The Missing Manuscript of Jane Austen
University librarian and Austen enthusiast Samantha McDonough happens upon a partial letter in an old poetry book that leaves clues to a possible missing manuscript penned by Jane Austen during her youth. She travels to a centuries-old manor home in the English countryside where she believes Austen had stayed and prevails upon the owner, on the evening before he is to put the estate on the market, to make a thorough search for the supposed rare novel.
While part of the book is set in the present day, the booklets that make up the lost manuscript take readers back to Regency England in a style that is so much like Jane Austen’s that it becomes almost as if The Stanhopes is in fact a seventh Austen novel. Following Austen’s Plan of a Novel, a comedic snippet from the author’s memoir, Syrie James uses the outlined formula to create a credible story nearly identical to the writings of Austen, with all of the humor, complexities of character and circumstance, and even the idiosyncrasies that Austen’s novels engender.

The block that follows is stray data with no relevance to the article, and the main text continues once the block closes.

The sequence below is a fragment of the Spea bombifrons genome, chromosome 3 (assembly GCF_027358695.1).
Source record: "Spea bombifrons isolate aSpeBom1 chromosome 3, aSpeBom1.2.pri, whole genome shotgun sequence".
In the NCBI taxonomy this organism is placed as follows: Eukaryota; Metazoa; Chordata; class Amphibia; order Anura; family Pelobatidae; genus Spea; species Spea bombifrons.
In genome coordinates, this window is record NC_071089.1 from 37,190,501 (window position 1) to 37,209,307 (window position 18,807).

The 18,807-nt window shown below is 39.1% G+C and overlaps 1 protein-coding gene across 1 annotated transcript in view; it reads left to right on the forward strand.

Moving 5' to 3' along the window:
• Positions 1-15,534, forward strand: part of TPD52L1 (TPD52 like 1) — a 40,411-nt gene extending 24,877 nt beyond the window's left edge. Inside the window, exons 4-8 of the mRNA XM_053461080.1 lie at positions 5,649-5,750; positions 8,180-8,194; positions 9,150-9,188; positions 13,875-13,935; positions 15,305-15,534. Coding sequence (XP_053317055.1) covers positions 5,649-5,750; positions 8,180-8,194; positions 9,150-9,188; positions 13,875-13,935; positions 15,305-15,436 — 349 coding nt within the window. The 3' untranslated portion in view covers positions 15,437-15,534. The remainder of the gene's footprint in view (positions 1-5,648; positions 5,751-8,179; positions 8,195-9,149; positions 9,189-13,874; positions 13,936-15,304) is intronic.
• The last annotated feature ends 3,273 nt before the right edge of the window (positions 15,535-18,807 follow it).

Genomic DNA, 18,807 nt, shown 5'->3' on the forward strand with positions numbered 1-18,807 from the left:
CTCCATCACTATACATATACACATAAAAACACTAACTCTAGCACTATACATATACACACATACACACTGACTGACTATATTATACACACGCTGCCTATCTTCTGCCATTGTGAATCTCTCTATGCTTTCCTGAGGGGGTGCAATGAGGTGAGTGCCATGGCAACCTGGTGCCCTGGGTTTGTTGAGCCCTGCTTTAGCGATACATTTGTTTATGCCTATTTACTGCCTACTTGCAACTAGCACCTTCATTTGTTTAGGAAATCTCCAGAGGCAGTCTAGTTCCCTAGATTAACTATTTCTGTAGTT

Flipping back and forth between Samantha’s story and that of the protagonist of The Stanhopes, Rebecca Stanhope, the plots run in parallel in regard to the two women’s romantic plights. Anthony Whitaker, to whom the fate of the lost manuscript will be decided, finds that during the reading of the surprisingly engaging novel his financial predicament and his moral desires are at odds.
The story-within-a-story aspect may sound complicated, but it is very important for readers to understand how an alleged Austen manuscript would be presented today and the effect it would have on the literary and historical community. This is a beautifully written and magnificently interwoven novel by an author who is obviously an Austen expert. The Stanhopes would certainly make Austen proud!